Much more precious than skin-deep beauty is the inner beauty of saints who have cast aside their egos. Thus purified, they have found freedom from resentments. Untroubled by negative thoughts and emotions that originate in fear, worry, anger, jealousy, hatred, malice, violence or spite, they radiate an elusive beauty that has an ethereal quality. No words can describe the immense beauty and inner peace that radiated from Bhagavan Ramana Maharshi’s austere face and eyes. Deep was his absorption in the Eternal. Being so detached from mundane matters, he most probably considered his external appearance too trivial.

The Early Christians were remarkable in that they shunned the things of the world and led extremely simple lives. It is significant that they were not outward-looking but inward-looking. Why did Jesus denounce the teachers of the law and the Pharisees ? Let us reflect deeply upon the following resounding rebuke from Jesus :

You are similar to whitewashed tombs that appear beautiful on the outside but on the inside you are full of the bones of dead men and everything that is unclean (Matthew 23 : 27).

The advent of old age can be painfully unbearable for the vain, especially for famously beautiful actors, dancers or film stars who were once the cynosure of admiring and eager eyes. Looking back with nostalgia to their early years, they regret that they are no longer in the limelight. Some of them, alas, have even chosen to commit suicide instead of accepting the fact that their bodies and faces are no longer smooth and charming but rather wrinkled. They have needlessly suffered and paid dearly for their vanity. Nevertheless, inner peace and joy would surely have been theirs had they only ceased to pride themselves on their outward appearance, which in turn would have been the natural consequence of understanding the great and fundamental law of impermanence (Anicca). That all constituted things are in a state of perpetual flux or continual change is a cardinal feature of Buddhism.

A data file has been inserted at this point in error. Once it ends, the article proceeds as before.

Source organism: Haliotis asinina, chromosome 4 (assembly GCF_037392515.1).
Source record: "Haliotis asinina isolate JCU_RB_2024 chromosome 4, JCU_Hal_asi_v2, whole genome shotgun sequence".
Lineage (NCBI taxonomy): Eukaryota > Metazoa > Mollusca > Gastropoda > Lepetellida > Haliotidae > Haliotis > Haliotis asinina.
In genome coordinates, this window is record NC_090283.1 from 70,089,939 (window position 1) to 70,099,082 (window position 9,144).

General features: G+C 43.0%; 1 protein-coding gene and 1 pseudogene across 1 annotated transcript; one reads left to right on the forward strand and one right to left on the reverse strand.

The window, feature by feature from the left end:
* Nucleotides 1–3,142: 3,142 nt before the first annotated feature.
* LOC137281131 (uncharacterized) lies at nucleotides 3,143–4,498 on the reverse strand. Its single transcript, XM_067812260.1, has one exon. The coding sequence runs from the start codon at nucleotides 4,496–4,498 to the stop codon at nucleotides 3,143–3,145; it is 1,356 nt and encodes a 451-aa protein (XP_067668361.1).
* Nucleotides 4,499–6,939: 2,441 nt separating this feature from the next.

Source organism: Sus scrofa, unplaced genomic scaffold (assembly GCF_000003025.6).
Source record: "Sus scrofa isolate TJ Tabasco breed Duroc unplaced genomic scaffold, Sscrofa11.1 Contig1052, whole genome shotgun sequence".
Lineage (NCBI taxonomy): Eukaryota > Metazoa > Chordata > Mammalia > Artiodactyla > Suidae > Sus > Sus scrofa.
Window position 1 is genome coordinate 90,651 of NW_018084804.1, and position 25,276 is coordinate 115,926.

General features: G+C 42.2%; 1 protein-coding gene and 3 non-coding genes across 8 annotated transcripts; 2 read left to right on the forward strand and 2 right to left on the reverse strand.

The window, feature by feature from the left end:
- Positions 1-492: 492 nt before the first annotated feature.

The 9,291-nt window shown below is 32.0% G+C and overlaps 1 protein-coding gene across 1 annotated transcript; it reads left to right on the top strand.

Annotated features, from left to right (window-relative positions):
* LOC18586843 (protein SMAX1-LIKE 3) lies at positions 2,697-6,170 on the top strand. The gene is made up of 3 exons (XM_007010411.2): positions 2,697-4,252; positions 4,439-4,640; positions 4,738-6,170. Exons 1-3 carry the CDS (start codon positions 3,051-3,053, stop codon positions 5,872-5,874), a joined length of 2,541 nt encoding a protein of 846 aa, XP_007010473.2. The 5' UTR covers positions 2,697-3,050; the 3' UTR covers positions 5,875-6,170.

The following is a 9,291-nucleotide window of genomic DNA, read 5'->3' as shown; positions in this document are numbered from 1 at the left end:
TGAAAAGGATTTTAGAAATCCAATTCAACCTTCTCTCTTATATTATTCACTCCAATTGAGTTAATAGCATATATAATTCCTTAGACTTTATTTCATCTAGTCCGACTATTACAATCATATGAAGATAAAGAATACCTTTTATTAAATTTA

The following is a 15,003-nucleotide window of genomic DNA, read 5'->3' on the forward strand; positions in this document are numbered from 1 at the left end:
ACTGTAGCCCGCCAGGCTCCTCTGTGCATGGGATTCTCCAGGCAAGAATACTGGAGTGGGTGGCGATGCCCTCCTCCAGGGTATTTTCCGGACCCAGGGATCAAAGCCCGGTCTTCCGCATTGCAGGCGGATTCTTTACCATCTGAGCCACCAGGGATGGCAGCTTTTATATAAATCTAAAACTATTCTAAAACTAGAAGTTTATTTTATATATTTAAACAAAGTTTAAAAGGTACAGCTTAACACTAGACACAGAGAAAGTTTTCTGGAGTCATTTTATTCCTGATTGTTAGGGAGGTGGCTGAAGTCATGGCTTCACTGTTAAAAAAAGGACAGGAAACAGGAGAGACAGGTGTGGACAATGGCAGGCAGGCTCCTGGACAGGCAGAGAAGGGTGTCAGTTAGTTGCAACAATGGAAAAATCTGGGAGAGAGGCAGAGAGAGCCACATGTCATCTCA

There are two main reasons for modern man’s moral and spiritual degeneracy : first, the growing popularity of the materialist view of life, according to which there is no spiritual world whatsoever since the only reality is physical matter ; second, the hedonistic attitude that pleasure is the highest good which alone has ultimate value. In a sense our so-called civilisation has been nothing more than a desperate search for different degrees and forms of pleasure. So great is the emphasis on pleasure that, needless to say, people have become very attached to their bodies. One unfortunate consequence is that they seldom, if ever, ask themselves the following questions : Am I this body ? Why am I attached to it ? Is there nothing other than this physical organism with its never-ending, ever-changing chain of thoughts and emotions ?

In the Apadana one can find a victorious declaration attributed to Ambapali :



By treading the Buddha’s path

I’ve found the indestructible state.

A real daughter of him am I.

I remember my past lives,

Pure is the superhuman eye,

Being thoroughly cleansed within,

There is no more becoming.


Does Buddhism Condone or Condemn Meat Eating ?

Eating meat was widely prevalent in India during the days of the Buddha. Yet there were certain religious sects such as the Niganthas whose commitment to the doctrine of harmlessness and non-injury (Ahimsa) was such that they abstained from meat altogether.